From €15, £20.14, 21.95 Swiss francs, NZ$32.99, 99 Polish zloty, $30, 3,520 Japanese yen, 179.90 Brazilian real
Italian white wine must be the hardest category to summarise. Unlike its red counterpart, there are no easily recognisable combinations of grape and origin such as Barolo or Brunello. With its range of climates, liberal appellation laws and above all, dozens of indigenous grape varieities, it is far harder to pinpoint any definitive characteristics of Italian whites than it would be for Germany or Australia, for example.
What does Soave or Fiano or Frascati typically taste of? For MW students, the thing for which all such Italian whites are often notorious is their neutrality of flavour. And with so few Italian white grapes having colonised foreign countries (there are smatterings of Fiano, Arneis and others around, but don't forget that Pinot Gris/Grigio is really French), there is a distinct lack of global reference to demonstrate a given variety's typicality.
So I have no idea whether the 2016 Riserva from La Raia is especially typical of Gavi and its grape variety Cortese but I do know that it is very delicious.
The grapes come from Raia's La Madoninna vineyard and are farmed biodynamically. To qualify as Gavi Riserva, the potential alcohol must be 11% as opposed to a remarkably low 9.5% for standard Gavi, and the wine must be aged for at least one year (of which six months must be in bottle) before release. No oak is required, however, and La Raia accordingly use stainless steel only.
When I tasted it at the recent Passione Vino tasting in London, it reminded me of Chablis crossed with Mosel Riesling, combining apple and lime fruit with some honeyed notes, plus substantial body and concentration, with a long, slow fade out. At only 12.5% alcohol, it delivers plenty of flavour satisfaction, as well as a chalky, mealy texture that lends itself well to food matching. There is no lack of freshness, either, in its third year since vintage. I scored it 17 and would be happy drinking this over the next five years.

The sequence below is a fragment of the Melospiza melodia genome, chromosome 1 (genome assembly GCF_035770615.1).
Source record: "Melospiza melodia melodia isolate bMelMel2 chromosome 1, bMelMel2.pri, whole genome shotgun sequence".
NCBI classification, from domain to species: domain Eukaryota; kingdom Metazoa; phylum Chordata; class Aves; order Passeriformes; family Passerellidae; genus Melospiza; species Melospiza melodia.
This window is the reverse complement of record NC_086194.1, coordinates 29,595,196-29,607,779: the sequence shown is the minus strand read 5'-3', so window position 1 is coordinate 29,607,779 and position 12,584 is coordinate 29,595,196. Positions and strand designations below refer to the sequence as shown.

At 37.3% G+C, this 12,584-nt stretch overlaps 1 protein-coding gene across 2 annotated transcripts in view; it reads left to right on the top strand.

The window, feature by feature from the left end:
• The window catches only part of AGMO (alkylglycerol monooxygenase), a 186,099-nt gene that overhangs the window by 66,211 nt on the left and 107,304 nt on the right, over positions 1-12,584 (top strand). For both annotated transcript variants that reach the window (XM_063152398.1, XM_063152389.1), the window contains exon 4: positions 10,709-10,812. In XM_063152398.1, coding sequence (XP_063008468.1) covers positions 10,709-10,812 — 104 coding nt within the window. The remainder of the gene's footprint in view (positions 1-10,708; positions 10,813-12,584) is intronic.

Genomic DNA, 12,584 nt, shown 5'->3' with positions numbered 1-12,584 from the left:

I'm not sure that any of those characteristics would make me think of Gavi if I were tasting this wine blind, nor did it have anything definitively Italian in either its flavour or structure, but that needn't detract from its quality, concentration and enjoyability. At £23 per bottle from the retail arm of Passione Vino, it is comfortably comparable with Chablis premier cru or good trocken Riesling – and that makes it an excellent wine to test on wine-savvy friends, or indeed on long-suffering MW students.
La Raia also make another single-vineyard bottling called Pisé, which is even better in terms of flavour depth and persistence. If the 2016 Riserva is Chablis x Mosel, then the 2014 Pisé is Anjou x St-Véran, with mossy maturity alongside fresh citrus, honey, wax and hard cheese. I even dared to score this 17.5, although that is quite a bit more than Tamlyn and Walter thought of previous vintages, I notice. Passione Vino sell this cuvée at £31 per bottle, and it is available elsewhere from €23.
Find this wine – the 2016 vintage of the Riserva is available in the UK, Brazil and across Europe, while the US, New Zealand, Poland and Japan appear to have older vintages.